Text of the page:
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Microsoft rolls out new MDM for Office 365

Microsoft's entry-level mobile device management option for Office 365 could kick things up a notch for BYOD shops.

Mobile device management is an increasingly important issue within this bring your own device world. On-premises Exchange includes some basic mobile device management features through Exchange ActiveSync policies, but it was never a full-blown mobile device management option. As mobile devices have become more sophisticated, enterprises require more robust mobile device management options.

Microsoft has Intune as its add-on mobile device management offering, but it has promised additional mobile device management features in Office 365 for quite some time now -- and the wait is nearly over. Microsoft will soon deliver mobile device management (MDM) capabilities with management policies capable of covering Office 365 data across iOS, Android and Windows Phone devices. This option will be no additional cost to customers with business, enterprise, education or government commercial plans, the company added.

The features offered are actually a subset of what Intune provides. Admins who want a side-by-side comparison of MDM for Office 365 and Intune can use this TechNet guide to start.

Conditional access. These security policies allow admins to determine the types of devices that can connect based on Intune and Azure AD. The policies apply to Office apps on devices, which could actually make for a unique MDM experience because Microsoft currently doesn't allow third parties to access or control its apps.

Device management. Exchange admins can establish security policy features such as PIN lock and jailbreak detection, along with improved reporting so admins can gain what Microsoft describes as "critical insights about devices accessing your corporate data."

Selective wipe. This expression varies with different MDM options, but in the case of MDM for Office 365, the selective wipe is actually selective. If a device is lost or stolen, admins can choose to remove corporate data that's from Office 365. This is an improvement over Exchange ActiveSync, in which the entire device is wiped, including personal data. Because it only wipes Office 365 data, admins may require additional features beyond this. Look to Intune or third-party options to add a layer of MDM.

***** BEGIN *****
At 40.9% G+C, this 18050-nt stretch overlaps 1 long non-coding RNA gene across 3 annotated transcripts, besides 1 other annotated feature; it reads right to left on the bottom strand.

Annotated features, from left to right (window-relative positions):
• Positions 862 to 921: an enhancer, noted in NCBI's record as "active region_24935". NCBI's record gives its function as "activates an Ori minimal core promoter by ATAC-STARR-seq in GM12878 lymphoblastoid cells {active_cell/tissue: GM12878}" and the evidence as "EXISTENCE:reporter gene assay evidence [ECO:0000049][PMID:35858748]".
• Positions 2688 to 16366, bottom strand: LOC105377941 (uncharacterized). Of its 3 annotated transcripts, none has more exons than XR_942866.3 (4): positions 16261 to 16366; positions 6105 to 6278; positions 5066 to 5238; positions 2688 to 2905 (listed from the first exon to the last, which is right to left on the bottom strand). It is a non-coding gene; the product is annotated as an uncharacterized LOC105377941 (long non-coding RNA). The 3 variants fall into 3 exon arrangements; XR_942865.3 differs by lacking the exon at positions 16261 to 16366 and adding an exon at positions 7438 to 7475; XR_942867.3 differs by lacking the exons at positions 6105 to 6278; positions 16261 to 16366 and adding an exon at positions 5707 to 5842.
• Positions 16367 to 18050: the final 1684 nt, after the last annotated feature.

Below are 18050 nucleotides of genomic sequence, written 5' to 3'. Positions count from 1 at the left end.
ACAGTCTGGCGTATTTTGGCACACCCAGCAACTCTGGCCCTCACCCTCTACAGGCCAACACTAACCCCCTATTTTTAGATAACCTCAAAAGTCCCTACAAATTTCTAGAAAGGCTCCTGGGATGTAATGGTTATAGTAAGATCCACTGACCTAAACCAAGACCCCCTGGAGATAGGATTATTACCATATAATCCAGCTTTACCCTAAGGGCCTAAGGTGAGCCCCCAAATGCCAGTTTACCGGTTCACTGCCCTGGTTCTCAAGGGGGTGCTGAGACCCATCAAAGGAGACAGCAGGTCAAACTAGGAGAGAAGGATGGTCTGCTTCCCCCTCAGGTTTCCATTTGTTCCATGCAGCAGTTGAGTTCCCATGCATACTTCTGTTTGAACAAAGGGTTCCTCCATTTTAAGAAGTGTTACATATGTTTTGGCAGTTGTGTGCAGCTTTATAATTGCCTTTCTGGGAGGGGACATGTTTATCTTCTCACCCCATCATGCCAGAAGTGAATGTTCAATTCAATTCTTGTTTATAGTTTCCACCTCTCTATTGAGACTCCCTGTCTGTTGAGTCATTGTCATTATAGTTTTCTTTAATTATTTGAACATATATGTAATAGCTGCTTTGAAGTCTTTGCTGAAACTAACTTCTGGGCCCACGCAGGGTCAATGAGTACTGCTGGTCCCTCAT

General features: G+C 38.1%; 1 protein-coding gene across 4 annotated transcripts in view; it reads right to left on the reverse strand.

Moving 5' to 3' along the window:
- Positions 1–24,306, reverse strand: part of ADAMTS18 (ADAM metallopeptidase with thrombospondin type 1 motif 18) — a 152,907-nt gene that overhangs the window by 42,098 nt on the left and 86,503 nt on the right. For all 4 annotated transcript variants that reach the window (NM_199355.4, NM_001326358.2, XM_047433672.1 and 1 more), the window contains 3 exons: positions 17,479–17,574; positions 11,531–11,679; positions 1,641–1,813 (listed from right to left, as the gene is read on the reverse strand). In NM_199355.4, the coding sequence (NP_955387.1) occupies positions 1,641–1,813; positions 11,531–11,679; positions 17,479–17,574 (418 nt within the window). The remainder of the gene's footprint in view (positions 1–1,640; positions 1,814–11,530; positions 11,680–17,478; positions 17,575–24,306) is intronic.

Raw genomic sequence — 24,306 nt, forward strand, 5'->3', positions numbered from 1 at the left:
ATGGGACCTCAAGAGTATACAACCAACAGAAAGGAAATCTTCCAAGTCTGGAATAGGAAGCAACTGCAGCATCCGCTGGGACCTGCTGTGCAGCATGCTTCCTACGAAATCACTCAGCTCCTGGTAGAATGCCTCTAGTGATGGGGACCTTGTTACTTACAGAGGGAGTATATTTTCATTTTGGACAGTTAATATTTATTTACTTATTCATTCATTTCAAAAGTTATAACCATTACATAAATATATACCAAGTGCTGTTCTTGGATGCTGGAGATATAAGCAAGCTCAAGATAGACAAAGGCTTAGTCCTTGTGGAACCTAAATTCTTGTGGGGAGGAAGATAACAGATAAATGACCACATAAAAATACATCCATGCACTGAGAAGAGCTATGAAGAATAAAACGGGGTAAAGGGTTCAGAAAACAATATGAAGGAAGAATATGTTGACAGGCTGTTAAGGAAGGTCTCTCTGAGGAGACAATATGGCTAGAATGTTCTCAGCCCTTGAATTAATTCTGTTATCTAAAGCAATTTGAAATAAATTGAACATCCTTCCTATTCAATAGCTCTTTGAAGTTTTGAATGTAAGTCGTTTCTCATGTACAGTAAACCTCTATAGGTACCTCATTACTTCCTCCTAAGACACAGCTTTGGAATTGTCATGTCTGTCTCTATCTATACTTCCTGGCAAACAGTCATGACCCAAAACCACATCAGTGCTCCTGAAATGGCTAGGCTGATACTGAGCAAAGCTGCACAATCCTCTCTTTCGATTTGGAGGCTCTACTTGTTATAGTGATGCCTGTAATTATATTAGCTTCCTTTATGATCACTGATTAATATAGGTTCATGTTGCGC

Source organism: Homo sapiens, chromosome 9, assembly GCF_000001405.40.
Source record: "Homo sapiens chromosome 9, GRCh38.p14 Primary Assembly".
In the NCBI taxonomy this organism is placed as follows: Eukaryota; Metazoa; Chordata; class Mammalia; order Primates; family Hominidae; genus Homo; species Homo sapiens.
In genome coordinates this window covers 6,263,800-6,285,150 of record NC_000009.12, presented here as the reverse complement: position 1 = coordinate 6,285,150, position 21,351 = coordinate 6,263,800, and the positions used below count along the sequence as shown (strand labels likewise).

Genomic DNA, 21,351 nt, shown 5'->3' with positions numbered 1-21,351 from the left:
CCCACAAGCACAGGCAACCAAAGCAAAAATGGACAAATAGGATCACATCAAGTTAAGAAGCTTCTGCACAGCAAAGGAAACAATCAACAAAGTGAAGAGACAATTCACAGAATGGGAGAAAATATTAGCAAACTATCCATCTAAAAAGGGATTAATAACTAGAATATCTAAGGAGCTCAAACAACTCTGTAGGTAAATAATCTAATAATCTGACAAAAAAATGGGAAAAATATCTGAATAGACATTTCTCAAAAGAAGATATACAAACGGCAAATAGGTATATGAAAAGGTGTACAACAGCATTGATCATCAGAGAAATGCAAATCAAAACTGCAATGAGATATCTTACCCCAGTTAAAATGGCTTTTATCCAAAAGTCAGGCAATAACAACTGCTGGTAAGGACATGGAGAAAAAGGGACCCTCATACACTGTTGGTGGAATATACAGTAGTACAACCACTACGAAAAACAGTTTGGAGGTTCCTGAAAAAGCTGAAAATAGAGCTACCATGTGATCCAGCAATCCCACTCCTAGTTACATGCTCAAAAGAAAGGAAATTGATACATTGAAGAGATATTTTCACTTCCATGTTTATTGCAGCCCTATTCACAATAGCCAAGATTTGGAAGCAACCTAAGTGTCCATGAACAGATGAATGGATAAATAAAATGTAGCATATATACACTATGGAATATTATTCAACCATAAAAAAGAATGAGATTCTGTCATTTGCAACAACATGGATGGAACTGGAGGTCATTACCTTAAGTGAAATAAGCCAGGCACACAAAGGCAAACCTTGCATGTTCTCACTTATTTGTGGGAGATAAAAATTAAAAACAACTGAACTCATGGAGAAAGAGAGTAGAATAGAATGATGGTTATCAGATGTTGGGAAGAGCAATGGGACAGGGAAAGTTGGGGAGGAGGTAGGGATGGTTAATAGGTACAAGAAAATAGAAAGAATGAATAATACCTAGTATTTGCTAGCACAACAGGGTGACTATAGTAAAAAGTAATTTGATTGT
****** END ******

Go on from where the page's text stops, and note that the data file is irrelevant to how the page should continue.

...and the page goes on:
Customers who selected First Release for their Office 365 portals should soon see features roll out. To enable First Release, admins can go to their Office 365 Admin Center, expand the Service Settings and then select Updates. Turn the slider to "On" (Figure 1).

Turn on new Office 365 features
Figure 1

Once the option is active in the portal, admins will see a setting called Mobile Devices within the Office 365 Admin Center. Admins can get started from there (Figure 2). To learn more about creating device policies, to enroll end users' devices or to manage devices, admins can visit the step-by-step instructions that TechNet provides.

Set up MDM in Office 365 portal
Figure 2

MDM for Office 365 is a bit of a balancing act. It's not the straw house we have with Exchange ActiveSync, and it isn't the brick house we have with Intune or a third-party options. It's that middle of the road structure that may be perfect for small to medium-sized organizations that require more bring your own device help on a budget. Admins will have to do some testing with it to see if it adequately meets the needs of their particular environment. If it doesn't, consider Intune or a third-party option to bolt-on to Office 365 and layer MDM.

About the author:
J. Peter Bruzzese is a Microsoft Office 365 MVP, as a five-time awardee with previous technical expertise in Exchange, a Triple-MCSE, an MCT and an MCITP: Enterprise Messaging. He is the co-founder of an end-user training solution called ClipTraining.com and is a strategic technical consultant for Mimecast. He is an internationally published author with more than a dozen titles to his name. He is a technical speaker for a number of conferences, including Techmentor, IT/Dev Connections and Microsoft TechEd. He writes for online and in-print tech and has written InfoWorld's Enterprise Windows column for more than five years. More recently, he focused his attention on new users in the Exchange/Office 365 community and wrote a short book (in 10 days) titled Conversational Exchange to help them learn Exchange's conceptual side. In his spare time -- well, let's face it, folks, with all that, JPB has no spare time.

Next Steps

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This was last published in May 2015

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